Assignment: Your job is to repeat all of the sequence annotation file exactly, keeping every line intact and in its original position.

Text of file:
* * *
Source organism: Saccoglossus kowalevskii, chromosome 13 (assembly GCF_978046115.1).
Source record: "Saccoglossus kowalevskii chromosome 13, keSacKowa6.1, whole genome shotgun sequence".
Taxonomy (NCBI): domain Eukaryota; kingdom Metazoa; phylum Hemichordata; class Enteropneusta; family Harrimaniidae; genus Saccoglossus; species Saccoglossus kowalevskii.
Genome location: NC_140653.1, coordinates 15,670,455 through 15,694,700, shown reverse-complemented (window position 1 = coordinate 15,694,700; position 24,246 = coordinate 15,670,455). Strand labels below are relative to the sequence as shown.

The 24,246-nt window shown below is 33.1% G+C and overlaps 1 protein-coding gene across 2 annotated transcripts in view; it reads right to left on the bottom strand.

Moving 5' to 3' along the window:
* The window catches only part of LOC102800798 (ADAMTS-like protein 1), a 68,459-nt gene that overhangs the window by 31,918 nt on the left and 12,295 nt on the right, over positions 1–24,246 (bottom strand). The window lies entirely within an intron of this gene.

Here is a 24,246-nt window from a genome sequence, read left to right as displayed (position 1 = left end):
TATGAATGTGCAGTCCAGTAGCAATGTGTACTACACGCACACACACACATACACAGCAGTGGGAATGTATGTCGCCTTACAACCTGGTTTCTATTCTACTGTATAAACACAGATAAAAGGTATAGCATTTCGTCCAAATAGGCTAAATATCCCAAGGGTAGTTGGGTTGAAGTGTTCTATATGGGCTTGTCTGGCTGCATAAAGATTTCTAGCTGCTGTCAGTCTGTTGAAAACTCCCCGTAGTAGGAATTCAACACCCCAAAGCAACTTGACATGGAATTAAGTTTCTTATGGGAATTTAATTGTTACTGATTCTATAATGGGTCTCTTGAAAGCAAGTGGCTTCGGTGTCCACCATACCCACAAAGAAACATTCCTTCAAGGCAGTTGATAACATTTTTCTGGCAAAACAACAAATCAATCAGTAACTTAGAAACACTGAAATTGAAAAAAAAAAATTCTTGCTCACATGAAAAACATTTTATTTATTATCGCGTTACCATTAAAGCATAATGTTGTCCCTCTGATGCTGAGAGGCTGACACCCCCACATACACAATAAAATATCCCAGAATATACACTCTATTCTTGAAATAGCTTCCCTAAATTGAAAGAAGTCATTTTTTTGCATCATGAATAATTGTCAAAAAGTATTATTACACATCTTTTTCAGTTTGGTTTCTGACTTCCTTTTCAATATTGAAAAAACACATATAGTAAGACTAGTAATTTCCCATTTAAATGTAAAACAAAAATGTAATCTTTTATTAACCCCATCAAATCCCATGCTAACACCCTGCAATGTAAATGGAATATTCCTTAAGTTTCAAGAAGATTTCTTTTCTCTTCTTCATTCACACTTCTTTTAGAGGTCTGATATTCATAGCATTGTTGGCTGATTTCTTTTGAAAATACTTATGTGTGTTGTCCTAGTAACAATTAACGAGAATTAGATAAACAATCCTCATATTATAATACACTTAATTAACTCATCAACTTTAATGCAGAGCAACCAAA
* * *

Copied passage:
Source organism: Saccoglossus kowalevskii, chromosome 13 (assembly GCF_978046115.1).
Source record: "Saccoglossus kowalevskii chromosome 13, keSacKowa6.1, whole genome shotgun sequence".
Taxonomy (NCBI): domain Eukaryota; kingdom Metazoa; phylum Hemichordata; class Enteropneusta; family Harrimaniidae; genus Saccoglossus; species Saccoglossus kowalevskii.
Genome location: NC_140653.1, coordinates 15,670,455 through 15,694,700, shown reverse-complemented (window position 1 = coordinate 15,694,700; position 24,246 = coordinate 15,670,455). Strand labels below are relative to the sequence as shown.

The 24,246-nt window shown below is 33.1% G+C and overlaps 1 protein-coding gene across 2 annotated transcripts in view; it reads right to left on the bottom strand.

Moving 5' to 3' along the window:
* The window catches only part of LOC102800798 (ADAMTS-like protein 1), a 68,459-nt gene that overhangs the window by 31,918 nt on the left and 12,295 nt on the right, over positions 1–24,246 (bottom strand). The window lies entirely within an intron of this gene.

Here is a 24,246-nt window from a genome sequence, read left to right as displayed (position 1 = left end):
TATGAATGTGCAGTCCAGTAGCAATGTGTACTACACGCACACACACACATACACAGCAGTGGGAATGTATGTCGCCTTACAACCTGGTTTCTATTCTACTGTATAAACACAGATAAAAGGTATAGCATTTCGTCCAAATAGGCTAAATATCCCAAGGGTAGTTGGGTTGAAGTGTTCTATATGGGCTTGTCTGGCTGCATAAAGATTTCTAGCTGCTGTCAGTCTGTTGAAAACTCCCCGTAGTAGGAATTCAACACCCCAAAGCAACTTGACATGGAATTAAGTTTCTTATGGGAATTTAATTGTTACTGATTCTATAATGGGTCTCTTGAAAGCAAGTGGCTTCGGTGTCCACCATACCCACAAAGAAACATTCCTTCAAGGCAGTTGATAACATTTTTCTGGCAAAACAACAAATCAATCAGTAACTTAGAAACACTGAAATTGAAAAAAAAAAATTCTTGCTCACATGAAAAACATTTTATTTATTATCGCGTTACCATTAAAGCATAATGTTGTCCCTCTGATGCTGAGAGGCTGACACCCCCACATACACAATAAAATATCCCAGAATATACACTCTATTCTTGAAATAGCTTCCCTAAATTGAAAGAAGTCATTTTTTTGCATCATGAATAATTGTCAAAAAGTATTATTACACATCTTTTTCAGTTTGGTTTCTGACTTCCTTTTCAATATTGAAAAAACACATATAGTAAGACTAGTAATTTCCCATTTAAATGTAAAACAAAAATGTAATCTTTTATTAACCCCATCAAATCCCATGCTAACACCCTGCAATGTAAATGGAATATTCCTTAAGTTTCAAGAAGATTTCTTTTCTCTTCTTCATTCACACTTCTTTTAGAGGTCTGATATTCATAGCATTGTTGGCTGATTTCTTTTGAAAATACTTATGTGTGTTGTCCTAGTAACAATTAACGAGAATTAGATAAACAATCCTCATATTATAATACACTTAATTAACTCATCAACTTTAATGCAGAGCAACCAAA